Blog topic: Born digital

Logo for the Lighting the Way project

Lighting the Way Forum call for participation now open

November 13, 2019
by Mark A. Matienzo

Stanford University Libraries invites archives, library, and technology workers and those in related fields to self-nominate as participants for Lighting the Way: A National Forum on Archival Discovery and Delivery, funded by IMLS grant LG-35-19-0012-19. The forum event will take place over two and a half  at Stanford University in Stanford, California from February 10-12, 2020, with approximately 50 participants. Grant funds will allow us to fund partial to full travel costs, meals during the event, and lodging for most participants. 

To apply, please complete the application form.

The initial call for participation will be open from November 13 to December 15, 2019. The application form requests information about you, your responsibilities, and your work related to focus of the project. Our project team will be reviewing the nominations on a rolling basis, and will respond no later than January 10, 2020. Information gathered in the application form will be used to select participants for the Forum, to inform Forum planning, and to identify opportunities for the project team to follow up with you. Your responses will not be shared beyond the project team and its participant advisors.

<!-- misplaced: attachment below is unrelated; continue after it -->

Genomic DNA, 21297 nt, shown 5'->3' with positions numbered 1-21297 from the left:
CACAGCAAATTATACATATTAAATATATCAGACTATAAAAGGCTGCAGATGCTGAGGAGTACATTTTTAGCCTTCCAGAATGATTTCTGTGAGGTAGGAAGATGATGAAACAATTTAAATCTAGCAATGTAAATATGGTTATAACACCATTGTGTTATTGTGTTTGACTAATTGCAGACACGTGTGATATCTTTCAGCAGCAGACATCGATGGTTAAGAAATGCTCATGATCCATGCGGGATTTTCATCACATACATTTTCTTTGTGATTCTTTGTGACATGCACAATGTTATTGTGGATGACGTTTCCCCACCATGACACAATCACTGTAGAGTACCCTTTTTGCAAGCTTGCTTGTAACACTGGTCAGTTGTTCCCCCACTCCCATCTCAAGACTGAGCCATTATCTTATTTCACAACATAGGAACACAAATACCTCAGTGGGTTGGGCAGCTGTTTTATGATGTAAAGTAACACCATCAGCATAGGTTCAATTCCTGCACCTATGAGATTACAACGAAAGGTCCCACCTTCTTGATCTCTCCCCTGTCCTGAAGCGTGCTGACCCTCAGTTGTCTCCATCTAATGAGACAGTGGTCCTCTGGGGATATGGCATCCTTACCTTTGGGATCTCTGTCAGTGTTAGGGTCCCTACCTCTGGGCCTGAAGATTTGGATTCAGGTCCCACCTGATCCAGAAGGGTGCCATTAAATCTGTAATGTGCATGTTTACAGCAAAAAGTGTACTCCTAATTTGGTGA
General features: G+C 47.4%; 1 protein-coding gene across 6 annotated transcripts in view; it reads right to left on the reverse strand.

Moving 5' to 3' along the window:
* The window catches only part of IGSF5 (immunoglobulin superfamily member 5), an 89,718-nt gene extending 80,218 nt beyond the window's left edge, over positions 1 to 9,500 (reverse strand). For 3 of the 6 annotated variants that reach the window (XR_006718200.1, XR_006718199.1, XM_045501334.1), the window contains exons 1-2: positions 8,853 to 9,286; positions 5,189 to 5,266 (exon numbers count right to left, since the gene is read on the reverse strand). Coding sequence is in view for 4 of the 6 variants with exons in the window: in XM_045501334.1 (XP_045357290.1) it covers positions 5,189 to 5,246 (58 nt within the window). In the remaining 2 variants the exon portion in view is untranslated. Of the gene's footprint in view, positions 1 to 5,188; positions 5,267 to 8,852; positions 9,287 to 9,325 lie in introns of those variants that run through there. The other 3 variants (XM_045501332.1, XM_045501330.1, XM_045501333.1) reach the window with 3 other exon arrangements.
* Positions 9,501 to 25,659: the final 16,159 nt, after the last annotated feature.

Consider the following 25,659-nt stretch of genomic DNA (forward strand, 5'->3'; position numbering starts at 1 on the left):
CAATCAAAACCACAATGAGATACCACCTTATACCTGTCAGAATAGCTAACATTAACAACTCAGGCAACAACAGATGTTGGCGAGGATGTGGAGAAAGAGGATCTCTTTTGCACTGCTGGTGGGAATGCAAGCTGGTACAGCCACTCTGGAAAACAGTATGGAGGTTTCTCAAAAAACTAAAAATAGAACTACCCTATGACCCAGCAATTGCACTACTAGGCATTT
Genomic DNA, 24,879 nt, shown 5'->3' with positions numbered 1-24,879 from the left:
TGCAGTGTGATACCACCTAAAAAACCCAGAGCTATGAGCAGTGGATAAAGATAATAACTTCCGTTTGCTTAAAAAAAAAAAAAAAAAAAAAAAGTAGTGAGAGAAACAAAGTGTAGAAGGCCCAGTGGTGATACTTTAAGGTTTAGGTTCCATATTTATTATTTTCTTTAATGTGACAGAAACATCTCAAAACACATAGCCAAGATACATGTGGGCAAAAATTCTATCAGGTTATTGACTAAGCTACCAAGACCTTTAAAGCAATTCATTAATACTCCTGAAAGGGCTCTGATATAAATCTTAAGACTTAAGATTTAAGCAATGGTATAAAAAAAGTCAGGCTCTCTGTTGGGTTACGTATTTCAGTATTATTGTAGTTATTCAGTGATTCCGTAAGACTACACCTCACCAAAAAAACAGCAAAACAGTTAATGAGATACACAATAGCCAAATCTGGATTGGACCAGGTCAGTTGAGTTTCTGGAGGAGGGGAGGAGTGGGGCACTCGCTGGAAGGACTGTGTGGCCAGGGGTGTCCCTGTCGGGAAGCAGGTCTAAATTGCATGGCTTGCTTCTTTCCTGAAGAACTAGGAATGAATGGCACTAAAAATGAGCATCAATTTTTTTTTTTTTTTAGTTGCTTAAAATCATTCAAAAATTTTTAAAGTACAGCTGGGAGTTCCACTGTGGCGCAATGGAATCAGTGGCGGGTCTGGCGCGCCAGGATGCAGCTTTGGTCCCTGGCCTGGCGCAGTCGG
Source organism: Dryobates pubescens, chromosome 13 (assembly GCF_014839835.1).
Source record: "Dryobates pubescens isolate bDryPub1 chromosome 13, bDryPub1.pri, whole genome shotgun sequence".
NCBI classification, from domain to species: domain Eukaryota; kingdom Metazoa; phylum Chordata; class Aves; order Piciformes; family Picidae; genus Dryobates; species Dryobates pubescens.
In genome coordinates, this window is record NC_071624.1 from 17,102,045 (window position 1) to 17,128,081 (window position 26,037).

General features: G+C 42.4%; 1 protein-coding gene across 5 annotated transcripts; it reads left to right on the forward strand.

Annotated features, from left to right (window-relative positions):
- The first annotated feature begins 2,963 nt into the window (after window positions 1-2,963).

Nazraeli Press, Deanna & Ed Templeton

Fall 2019 - Cataloging, Metadata & Processing Projects Underway in Redwood City (Part 1)

October 16, 2019
by Glynn Edwards

Part One - Regular Staff in Collection Services

The regular staff in the Collection Services arm of the Department of Special Collections & University Archives has finally unpacked from our last relocation in July and settled into our new space in Academy Hall on Stanford’s Redwood City campus. It is a great relief to see our cataloging, processing and digital units once again hard at work and various collections spread out in our workroom. As always, they, and all of those behind the scenes in Redwood City and our colleagues on campus, did a phenomenal job!

Logo for the Lighting the Way project

Lighting the Way: illuminating the future of discovery and delivery for archives

August 19, 2019
by Mark A. Matienzo

We are pleased to announce Lighting The Way: A National Forum on Archival Discovery and Delivery, a year-long project running from September 1, 2019 to August 31, 2020, funded by the National Leadership Grants for Libraries program of the Institute of Museum and Library Services. Lighting the Way will convene a series of national meetings focused on enhancing discovery and delivery for archives and special collections. The project builds on current and past efforts at Stanford Libraries around archives and technology, including ArcLightePADD, and the AIMS project.